Despite the obstacles of recent decades, there is generally positive global momentum towards the recognition of more civil rights. The civil rights movements whose objective is the equality of women, children and the LGTBQ2+ communities are the ones that have advanced the most and continue to pressure governments around the world to recognize their rights.
Although groups fighting for civil rights and freedom have made significant gains, there is a global trend of anti-democratic backsliding and attacks on the rule of law. Over the last two decades, the liberal democratic order has been eroding while authoritarianism is gaining ground around the world.
In Europe and Central Asia there has been a rise in authoritarianism. A number of states have curbed judicial independence, stifled freedom and silenced critics. In addition, a major problem throughout the region is the treatment of migrants and the increase in illegal expulsions of asylum seekers. This problem has been highlighted in the aftermath of the war in Ukraine, as many countries have taken in refugees from Ukraine while rejecting those arriving from majority Muslim and African countries.
Racism against historically marginalized groups has increased, and in many countries there has been an increase in verbal and physical attacks. Also, in some countries there have been backlashes against Black Lives Matter protests.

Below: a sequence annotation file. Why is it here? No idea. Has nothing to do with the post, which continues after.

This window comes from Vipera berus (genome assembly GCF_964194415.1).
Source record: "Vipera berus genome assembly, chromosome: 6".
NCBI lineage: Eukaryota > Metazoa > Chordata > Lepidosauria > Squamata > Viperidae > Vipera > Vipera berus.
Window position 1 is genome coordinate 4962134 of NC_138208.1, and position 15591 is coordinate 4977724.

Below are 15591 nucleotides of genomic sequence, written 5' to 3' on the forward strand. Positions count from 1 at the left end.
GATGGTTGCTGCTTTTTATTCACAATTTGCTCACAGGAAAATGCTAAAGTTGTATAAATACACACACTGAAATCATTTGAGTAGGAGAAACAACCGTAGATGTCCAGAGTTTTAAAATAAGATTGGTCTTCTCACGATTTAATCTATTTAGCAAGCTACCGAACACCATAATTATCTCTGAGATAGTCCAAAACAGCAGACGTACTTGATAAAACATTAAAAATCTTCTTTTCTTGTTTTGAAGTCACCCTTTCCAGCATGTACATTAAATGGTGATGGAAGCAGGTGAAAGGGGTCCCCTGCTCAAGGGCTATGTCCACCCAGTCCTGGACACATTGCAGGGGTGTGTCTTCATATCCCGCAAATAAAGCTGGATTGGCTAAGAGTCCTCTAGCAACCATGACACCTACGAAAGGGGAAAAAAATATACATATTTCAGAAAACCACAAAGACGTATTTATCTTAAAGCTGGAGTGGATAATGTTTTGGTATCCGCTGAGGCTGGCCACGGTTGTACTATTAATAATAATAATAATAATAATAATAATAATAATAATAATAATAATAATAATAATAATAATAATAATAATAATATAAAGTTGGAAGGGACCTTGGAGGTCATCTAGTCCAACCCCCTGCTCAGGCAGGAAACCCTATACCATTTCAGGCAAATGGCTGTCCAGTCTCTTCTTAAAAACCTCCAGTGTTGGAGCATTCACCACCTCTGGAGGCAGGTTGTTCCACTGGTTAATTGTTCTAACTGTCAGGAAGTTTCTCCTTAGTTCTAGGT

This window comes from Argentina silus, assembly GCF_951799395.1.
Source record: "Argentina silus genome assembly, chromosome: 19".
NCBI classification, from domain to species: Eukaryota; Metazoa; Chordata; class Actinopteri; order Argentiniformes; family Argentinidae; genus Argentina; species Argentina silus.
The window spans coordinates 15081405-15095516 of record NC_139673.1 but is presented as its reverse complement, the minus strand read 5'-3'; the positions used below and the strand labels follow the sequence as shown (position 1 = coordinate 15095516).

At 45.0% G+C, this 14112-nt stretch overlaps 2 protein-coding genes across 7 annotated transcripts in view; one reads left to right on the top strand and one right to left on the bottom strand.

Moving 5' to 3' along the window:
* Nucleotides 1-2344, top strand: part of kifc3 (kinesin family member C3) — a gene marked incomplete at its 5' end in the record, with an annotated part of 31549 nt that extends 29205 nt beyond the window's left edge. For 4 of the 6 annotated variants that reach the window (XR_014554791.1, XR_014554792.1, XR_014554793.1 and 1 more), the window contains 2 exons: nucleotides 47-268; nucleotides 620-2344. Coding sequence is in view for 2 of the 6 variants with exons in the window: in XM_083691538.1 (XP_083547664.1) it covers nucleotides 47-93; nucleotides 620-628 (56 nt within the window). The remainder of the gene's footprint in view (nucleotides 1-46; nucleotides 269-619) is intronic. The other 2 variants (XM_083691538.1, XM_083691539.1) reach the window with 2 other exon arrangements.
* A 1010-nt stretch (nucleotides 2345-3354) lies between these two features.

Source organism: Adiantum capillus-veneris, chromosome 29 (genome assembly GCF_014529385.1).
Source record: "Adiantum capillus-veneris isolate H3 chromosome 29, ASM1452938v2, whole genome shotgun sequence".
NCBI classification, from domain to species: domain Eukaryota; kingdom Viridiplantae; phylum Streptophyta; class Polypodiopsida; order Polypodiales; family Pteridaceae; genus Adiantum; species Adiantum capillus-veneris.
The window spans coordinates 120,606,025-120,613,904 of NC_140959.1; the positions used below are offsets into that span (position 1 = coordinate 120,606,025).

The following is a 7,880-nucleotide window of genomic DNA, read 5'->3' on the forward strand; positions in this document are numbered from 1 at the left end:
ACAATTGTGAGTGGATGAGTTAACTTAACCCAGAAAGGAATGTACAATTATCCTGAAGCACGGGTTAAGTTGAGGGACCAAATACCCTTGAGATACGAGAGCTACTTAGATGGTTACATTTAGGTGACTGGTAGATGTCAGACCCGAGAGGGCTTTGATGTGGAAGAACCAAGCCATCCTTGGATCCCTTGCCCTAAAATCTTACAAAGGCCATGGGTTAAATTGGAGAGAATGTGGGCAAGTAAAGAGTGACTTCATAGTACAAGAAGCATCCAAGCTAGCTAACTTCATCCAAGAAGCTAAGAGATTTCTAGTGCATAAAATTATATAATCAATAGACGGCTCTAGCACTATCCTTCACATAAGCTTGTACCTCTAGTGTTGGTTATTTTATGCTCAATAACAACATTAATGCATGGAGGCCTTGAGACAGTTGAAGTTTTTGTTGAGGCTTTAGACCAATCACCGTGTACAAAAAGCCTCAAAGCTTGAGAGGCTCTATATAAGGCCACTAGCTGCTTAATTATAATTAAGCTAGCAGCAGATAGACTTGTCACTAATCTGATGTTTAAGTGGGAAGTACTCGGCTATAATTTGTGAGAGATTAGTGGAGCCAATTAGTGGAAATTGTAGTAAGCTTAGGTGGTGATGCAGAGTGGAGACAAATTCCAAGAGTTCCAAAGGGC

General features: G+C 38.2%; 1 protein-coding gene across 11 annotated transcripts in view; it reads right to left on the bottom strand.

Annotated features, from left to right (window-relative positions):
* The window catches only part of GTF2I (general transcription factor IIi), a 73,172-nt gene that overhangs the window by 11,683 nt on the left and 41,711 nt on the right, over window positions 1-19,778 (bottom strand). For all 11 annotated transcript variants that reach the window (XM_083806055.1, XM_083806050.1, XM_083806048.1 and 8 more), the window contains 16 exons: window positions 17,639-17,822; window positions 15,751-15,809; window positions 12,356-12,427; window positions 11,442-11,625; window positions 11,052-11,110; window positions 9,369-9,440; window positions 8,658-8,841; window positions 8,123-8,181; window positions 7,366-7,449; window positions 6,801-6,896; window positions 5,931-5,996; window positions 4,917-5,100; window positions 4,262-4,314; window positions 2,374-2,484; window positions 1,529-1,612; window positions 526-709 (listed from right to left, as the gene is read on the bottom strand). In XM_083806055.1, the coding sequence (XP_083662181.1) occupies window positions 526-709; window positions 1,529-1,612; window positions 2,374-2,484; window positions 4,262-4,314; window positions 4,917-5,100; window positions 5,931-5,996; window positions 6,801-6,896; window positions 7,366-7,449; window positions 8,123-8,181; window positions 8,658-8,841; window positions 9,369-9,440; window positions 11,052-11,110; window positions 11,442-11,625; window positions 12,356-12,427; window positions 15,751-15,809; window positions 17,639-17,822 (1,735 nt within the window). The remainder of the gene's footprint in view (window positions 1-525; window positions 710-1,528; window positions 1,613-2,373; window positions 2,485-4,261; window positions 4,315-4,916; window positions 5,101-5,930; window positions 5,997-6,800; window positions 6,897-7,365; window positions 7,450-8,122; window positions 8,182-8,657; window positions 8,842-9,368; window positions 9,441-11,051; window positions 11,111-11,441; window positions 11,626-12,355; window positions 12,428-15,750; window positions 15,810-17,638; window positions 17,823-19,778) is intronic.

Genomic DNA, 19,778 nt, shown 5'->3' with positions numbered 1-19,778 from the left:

While some countries have made progress in terms of the rights of women and the LGTBQ2+ community, with the approval of new laws that offer greater protection, others continue to go backwards and establish new restrictions on the rights of LGTBQ2+ people in particular. The COVID-19 pandemic and the war in Ukraine have exacerbated existing problems, especially those related to freedom of the press, expression and peaceful assembly.
In the United States, the Biden administration declared its intention to restore the country’s civil rights record, after many of them were attacked and eroded under the previous administration. The United States has a comparatively stronger civil rights record than many others, and the Biden administration has taken steps to repeal discriminatory policies toward LGBTQ2+ people and updated legislation to protect women and minorities. However, there is still much room for improvement and Supreme Court rulings have stymied previous civil rights victories.
The recent overturning of Roe v. Wade threatens reproductive health care across the country and the ruling opens the door to attacking earlier rights, such as same-sex and interracial marriage and the right to contraception. In addition, the administration has failed to adopt and enforce police oversight and accountability measures following protests against police violence and excessive use of force.
New legislation has been passed in Canada to combat discrimination against a range of marginalized groups, including a bill to criminalize conversion therapy (a process that seeks to change a person’s sexual orientation or suppress their identity or expression of gender) and a law to implement the UN Declaration on the Rights of Indigenous Peoples.
However, the government has come under heavy criticism for its handling of issues relating to the country’s indigenous communities, especially following the discovery of the remains of more than 1,300 indigenous children buried in former boarding schools. Authorities failed to fully implement and share a public calendar of dozens of requests for intervention and accountability measures, and provincial governments continue to deny the existence of racism and discrimination against indigenous communities.